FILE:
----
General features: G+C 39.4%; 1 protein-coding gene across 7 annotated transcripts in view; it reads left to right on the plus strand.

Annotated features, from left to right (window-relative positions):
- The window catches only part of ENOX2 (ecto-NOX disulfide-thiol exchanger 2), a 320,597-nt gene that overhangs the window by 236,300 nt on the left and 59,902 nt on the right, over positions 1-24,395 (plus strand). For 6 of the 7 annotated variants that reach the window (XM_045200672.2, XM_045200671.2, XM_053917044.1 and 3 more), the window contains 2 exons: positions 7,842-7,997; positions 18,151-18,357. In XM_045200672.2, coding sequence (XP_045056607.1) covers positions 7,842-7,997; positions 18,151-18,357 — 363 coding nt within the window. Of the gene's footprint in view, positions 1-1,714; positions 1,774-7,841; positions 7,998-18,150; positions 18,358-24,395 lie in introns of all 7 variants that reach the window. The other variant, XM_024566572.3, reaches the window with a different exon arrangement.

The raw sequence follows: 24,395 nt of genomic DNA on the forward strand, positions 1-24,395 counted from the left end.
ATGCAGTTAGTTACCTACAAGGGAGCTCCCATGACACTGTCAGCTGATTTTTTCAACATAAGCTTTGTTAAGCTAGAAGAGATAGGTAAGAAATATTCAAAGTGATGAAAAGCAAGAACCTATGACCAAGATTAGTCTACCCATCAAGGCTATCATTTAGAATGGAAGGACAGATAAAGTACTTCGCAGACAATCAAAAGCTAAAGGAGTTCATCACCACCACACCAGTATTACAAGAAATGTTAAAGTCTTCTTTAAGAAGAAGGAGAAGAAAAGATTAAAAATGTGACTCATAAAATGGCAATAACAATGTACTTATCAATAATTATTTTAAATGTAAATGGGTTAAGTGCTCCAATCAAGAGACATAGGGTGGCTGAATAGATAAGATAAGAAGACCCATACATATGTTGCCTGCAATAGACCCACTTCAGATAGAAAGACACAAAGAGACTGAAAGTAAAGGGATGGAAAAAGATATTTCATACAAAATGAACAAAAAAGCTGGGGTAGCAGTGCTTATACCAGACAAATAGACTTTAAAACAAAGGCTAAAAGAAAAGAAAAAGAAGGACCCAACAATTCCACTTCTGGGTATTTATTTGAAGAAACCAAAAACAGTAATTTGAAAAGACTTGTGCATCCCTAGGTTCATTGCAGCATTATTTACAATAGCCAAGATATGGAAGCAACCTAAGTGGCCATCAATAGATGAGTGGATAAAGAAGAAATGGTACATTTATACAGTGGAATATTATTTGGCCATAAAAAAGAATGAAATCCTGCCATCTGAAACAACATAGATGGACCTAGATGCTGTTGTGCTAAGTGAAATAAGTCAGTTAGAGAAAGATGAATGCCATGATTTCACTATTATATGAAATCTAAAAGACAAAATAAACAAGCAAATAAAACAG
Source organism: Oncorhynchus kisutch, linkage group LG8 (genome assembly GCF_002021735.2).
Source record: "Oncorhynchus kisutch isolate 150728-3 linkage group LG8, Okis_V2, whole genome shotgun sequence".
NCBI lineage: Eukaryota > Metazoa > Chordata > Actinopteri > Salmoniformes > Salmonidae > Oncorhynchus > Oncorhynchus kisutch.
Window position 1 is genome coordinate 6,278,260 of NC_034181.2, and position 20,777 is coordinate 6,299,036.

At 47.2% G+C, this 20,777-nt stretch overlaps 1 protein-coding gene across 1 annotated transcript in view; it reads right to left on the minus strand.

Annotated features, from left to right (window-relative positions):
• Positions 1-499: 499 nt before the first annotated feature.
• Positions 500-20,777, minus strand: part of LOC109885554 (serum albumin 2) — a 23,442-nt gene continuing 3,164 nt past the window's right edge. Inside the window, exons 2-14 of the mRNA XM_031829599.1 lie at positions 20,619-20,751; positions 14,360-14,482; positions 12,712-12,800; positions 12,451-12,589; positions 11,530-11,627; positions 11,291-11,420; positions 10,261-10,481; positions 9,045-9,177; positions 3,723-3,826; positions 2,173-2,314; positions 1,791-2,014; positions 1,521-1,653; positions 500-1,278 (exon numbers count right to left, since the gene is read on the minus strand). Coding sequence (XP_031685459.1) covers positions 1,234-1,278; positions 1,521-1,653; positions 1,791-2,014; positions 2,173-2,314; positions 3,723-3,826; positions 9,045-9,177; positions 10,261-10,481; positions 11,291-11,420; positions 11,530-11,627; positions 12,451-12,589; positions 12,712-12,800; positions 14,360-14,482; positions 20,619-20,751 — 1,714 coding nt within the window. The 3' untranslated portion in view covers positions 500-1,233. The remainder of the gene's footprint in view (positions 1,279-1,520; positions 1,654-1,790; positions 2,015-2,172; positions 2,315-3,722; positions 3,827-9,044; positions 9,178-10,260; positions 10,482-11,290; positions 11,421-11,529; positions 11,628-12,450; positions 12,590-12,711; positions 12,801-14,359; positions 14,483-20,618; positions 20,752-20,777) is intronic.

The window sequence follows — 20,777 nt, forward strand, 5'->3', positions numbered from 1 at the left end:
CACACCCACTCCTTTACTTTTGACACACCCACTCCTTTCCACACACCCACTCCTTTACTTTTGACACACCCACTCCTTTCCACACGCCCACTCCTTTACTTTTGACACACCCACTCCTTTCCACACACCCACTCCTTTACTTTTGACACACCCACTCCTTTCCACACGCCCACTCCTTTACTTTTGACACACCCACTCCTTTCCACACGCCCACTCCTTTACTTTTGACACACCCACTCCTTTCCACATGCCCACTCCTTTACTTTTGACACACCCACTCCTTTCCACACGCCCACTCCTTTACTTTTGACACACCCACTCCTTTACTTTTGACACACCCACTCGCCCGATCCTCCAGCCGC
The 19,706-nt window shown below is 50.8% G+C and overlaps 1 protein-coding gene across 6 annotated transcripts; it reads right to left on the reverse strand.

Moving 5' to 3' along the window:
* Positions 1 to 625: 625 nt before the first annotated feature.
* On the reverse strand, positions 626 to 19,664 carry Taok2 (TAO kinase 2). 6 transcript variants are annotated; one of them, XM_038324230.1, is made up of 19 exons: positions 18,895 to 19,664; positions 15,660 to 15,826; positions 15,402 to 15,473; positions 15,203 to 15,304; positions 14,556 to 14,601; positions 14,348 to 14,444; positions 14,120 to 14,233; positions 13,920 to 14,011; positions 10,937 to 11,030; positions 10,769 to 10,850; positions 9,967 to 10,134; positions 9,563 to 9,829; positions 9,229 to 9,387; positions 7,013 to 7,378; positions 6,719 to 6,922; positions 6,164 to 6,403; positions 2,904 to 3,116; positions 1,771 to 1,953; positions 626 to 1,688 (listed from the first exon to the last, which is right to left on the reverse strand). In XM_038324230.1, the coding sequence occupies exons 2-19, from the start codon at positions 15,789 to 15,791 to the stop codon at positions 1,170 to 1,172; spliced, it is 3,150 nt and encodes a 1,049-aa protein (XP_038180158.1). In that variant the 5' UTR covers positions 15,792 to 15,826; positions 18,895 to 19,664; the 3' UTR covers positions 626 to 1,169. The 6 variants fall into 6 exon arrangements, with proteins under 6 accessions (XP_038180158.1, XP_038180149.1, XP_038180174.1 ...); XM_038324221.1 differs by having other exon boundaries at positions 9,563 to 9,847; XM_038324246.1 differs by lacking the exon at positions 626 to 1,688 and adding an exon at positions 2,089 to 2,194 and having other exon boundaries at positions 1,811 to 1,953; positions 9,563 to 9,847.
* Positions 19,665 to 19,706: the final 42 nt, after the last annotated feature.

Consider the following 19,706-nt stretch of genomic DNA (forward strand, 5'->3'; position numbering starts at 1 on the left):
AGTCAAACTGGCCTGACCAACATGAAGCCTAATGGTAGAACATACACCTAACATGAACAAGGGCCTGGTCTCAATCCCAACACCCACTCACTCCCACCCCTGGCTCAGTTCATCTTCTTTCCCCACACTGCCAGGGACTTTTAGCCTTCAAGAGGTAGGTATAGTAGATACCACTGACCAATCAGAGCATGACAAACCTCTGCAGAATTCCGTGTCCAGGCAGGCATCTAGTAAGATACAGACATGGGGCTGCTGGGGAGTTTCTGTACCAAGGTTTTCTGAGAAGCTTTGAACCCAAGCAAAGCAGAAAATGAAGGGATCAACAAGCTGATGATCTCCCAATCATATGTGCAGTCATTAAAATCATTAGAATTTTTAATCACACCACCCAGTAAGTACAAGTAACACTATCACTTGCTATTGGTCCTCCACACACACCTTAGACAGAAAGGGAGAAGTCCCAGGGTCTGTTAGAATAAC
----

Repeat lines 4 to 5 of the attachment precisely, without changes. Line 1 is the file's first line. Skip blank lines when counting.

The raw sequence follows: 24,395 nt of genomic DNA on the forward strand, positions 1-24,395 counted from the left end.
ATGCAGTTAGTTACCTACAAGGGAGCTCCCATGACACTGTCAGCTGATTTTTTCAACATAAGCTTTGTTAAGCTAGAAGAGATAGGTAAGAAATATTCAAAGTGATGAAAAGCAAGAACCTATGACCAAGATTAGTCTACCCATCAAGGCTATCATTTAGAATGGAAGGACAGATAAAGTACTTCGCAGACAATCAAAAGCTAAAGGAGTTCATCACCACCACACCAGTATTACAAGAAATGTTAAAGTCTTCTTTAAGAAGAAGGAGAAGAAAAGATTAAAAATGTGACTCATAAAATGGCAATAACAATGTACTTATCAATAATTATTTTAAATGTAAATGGGTTAAGTGCTCCAATCAAGAGACATAGGGTGGCTGAATAGATAAGATAAGAAGACCCATACATATGTTGCCTGCAATAGACCCACTTCAGATAGAAAGACACAAAGAGACTGAAAGTAAAGGGATGGAAAAAGATATTTCATACAAAATGAACAAAAAAGCTGGGGTAGCAGTGCTTATACCAGACAAATAGACTTTAAAACAAAGGCTAAAAGAAAAGAAAAAGAAGGACCCAACAATTCCACTTCTGGGTATTTATTTGAAGAAACCAAAAACAGTAATTTGAAAAGACTTGTGCATCCCTAGGTTCATTGCAGCATTATTTACAATAGCCAAGATATGGAAGCAACCTAAGTGGCCATCAATAGATGAGTGGATAAAGAAGAAATGGTACATTTATACAGTGGAATATTATTTGGCCATAAAAAAGAATGAAATCCTGCCATCTGAAACAACATAGATGGACCTAGATGCTGTTGTGCTAAGTGAAATAAGTCAGTTAGAGAAAGATGAATGCCATGATTTCACTATTATATGAAATCTAAAAGACAAAATAAACAAGCAAATAAAACAG